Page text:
Bankers are worried that Venezuela, a major oil exporter with foreign debts between $25 billion and $30 billion, has not come up with an economic and financial program to deal with its foreign exchange crisis and may not do so for several weeks.
The Venezuelan government, which earlier this month was forced to put on exchange controls to stem a flood of money out of the nation, is asking its creditors to stretch out loan payments on about one-third of its debt, or $9 billion.
However, negotiations are proceeding very slowly and bankers complain that the Venezuelans are in danger of turning what could be a manageable problem into a serious payments crunch. With sizable foreign exchange reserves and large oil earnings, Venezuela's problems "are not as serious as those in other countries," such as Brazil and Mexico, which each owe more than $80 billion overseas, one banker said.
But the Venezuelan government is handling the nation's debt problems "so badly that it may yet manage to pull a crisis out of what ought to be an orderly adjustment," one New York banker commented yesterday.
Another commented that bankers are now in Venezuela trying to set up a committee to work on the rescheduling. One indication of the present confusion is that the government and the banks have not yet established such a steering committee, a banker said yesterday. If this can be done this week, then negotations on an extension of payments may get under way in earnest, he added. A likely candidate to lead the steering committee would be Chase Manhattan bank, one source said.
One problem in dealing with the Venezuelan rescheduling is that no one seems sure exactly how much money the nation owes, one banker said. Individual government agencies were allowed to borrow from overseas without notifying the central bank or finance ministry, he explained, so that there is no central tally of the nation's total debts.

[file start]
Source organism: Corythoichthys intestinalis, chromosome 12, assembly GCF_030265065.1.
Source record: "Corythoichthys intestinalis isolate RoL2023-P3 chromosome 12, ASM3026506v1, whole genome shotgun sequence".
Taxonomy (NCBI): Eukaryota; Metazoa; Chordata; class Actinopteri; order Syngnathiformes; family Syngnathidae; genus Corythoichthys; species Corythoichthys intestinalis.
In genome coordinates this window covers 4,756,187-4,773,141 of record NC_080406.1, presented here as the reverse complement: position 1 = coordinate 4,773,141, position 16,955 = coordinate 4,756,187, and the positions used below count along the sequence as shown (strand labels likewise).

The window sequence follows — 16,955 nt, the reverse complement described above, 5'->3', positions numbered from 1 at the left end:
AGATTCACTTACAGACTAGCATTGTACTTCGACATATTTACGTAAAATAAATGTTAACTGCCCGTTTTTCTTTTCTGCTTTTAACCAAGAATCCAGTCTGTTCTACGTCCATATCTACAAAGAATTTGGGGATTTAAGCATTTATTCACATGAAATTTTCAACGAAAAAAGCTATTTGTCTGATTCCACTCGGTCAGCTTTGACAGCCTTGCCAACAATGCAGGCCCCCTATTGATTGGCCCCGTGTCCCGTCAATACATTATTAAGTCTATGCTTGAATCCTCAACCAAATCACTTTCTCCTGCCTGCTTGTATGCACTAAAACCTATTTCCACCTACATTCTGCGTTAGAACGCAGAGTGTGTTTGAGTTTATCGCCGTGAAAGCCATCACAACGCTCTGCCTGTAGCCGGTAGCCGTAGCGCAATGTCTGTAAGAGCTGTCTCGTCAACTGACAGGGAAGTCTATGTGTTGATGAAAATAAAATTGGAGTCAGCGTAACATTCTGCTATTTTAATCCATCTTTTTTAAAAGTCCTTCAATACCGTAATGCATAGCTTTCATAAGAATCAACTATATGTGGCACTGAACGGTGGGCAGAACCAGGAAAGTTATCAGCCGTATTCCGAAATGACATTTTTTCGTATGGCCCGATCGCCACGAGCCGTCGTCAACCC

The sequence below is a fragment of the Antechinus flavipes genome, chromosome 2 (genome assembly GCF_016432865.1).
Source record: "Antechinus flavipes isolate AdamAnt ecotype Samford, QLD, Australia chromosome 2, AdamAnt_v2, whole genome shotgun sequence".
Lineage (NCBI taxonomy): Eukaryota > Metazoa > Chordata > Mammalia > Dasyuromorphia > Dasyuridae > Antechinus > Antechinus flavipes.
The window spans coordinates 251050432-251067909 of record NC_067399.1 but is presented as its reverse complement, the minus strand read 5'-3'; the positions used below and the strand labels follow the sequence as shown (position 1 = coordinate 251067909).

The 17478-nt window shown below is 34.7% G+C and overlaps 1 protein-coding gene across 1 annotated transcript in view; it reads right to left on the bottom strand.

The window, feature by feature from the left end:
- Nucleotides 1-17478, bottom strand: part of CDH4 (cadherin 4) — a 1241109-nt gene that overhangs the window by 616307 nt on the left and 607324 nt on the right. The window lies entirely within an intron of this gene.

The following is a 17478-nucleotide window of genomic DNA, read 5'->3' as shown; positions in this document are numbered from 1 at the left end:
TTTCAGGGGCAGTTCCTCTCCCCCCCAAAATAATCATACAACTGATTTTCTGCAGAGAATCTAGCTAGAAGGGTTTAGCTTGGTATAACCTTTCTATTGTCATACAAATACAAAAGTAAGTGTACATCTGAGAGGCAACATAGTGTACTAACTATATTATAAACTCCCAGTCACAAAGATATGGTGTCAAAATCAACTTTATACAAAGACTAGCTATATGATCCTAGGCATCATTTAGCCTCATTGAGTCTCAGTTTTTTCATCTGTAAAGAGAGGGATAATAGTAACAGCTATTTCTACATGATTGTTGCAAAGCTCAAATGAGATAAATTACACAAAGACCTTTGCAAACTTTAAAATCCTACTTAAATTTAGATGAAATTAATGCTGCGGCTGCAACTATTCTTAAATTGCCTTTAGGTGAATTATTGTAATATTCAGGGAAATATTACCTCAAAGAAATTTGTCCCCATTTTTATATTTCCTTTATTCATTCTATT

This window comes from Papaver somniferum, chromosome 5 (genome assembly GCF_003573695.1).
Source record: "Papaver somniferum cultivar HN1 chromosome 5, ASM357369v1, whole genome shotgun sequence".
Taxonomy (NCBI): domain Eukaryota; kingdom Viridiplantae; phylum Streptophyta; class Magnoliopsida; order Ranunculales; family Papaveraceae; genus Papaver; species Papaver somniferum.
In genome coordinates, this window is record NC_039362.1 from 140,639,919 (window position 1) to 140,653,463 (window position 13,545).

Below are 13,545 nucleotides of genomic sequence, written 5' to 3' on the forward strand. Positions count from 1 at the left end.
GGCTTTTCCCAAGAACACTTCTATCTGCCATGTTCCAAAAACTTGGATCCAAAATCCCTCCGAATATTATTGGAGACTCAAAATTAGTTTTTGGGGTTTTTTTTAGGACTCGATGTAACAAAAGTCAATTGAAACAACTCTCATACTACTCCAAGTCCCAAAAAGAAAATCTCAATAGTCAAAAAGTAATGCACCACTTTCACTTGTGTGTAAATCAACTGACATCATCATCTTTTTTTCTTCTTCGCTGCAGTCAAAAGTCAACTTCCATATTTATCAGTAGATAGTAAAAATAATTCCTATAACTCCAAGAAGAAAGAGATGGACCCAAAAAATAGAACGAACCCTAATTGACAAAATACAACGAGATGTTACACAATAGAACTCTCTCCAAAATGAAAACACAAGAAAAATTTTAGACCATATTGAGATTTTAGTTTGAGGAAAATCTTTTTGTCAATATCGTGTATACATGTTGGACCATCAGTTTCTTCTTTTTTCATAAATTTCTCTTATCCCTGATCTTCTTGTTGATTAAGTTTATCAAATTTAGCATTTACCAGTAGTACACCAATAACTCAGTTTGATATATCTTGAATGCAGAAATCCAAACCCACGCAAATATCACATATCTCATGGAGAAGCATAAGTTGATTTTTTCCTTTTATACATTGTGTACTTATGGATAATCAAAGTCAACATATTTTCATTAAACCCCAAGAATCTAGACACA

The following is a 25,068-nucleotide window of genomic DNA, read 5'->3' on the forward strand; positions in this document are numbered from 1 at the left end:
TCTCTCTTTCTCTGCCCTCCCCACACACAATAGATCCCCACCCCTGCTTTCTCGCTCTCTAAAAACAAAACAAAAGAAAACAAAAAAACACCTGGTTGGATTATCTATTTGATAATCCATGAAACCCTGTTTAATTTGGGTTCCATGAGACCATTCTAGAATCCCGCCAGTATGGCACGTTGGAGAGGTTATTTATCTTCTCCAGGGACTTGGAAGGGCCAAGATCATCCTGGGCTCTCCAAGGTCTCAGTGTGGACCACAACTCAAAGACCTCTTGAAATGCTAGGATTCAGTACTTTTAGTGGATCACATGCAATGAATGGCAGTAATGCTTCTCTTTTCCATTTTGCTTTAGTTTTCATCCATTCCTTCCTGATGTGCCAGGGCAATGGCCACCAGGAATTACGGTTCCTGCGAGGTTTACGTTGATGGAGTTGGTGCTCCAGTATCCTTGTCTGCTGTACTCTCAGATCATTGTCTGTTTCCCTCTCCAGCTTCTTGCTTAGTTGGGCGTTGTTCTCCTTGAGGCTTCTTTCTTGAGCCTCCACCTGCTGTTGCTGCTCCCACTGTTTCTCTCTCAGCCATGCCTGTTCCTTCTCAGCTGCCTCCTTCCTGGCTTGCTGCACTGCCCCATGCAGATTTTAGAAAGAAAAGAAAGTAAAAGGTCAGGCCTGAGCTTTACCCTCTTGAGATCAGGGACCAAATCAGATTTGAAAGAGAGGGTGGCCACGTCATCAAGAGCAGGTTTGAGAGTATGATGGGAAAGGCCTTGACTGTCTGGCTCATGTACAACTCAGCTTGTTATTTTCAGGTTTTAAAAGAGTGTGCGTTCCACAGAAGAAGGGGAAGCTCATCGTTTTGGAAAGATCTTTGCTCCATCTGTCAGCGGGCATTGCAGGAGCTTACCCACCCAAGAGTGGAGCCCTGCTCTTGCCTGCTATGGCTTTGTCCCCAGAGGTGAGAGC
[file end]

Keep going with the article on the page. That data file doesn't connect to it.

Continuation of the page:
It is now becoming clear that many official agencies took out new short-term loans last year, which are now all falling due. This explains why the Venezuelans need to refinance such a high proportion of their total debt this year.
Bankers are also unhappy that the nation does not have an agreement on an economic program with the International Monetary Fund. An IMF team is due in Venezuela for regular consultations and may discuss new economic measures to cope with the problems caused by declining oil prices and the flight of private capital, some bankers hope. However, an administration official commented that it was very unlikely that the Venezuelans would ask for a conditional IMF loan this year. They have not yet drawn all of the unconditional money that they are entitled to have from the IMF, one banker said.
Finance Minister Arturo Sosa was in New York last week for further discussions with the nation's creditors, but bankers were disappointed that he did not present a plan of action for improving Venezuela's economic and financial position.
Although bankers think "sooner is better than later" to come to grips with the rescheduling, they have indicated that there is little point in Sosa returning for more talks until the government has agreed on a program for the economy and debt repayments. This could mean that further talks will be delayed until the end of this month, after a meeting in Panama of the Inter-American Development Bank, one banker said.
The administration official commented "the longer the Venezuelans diddle around, the more difficult it gets" to resolve the foreign exchange problem.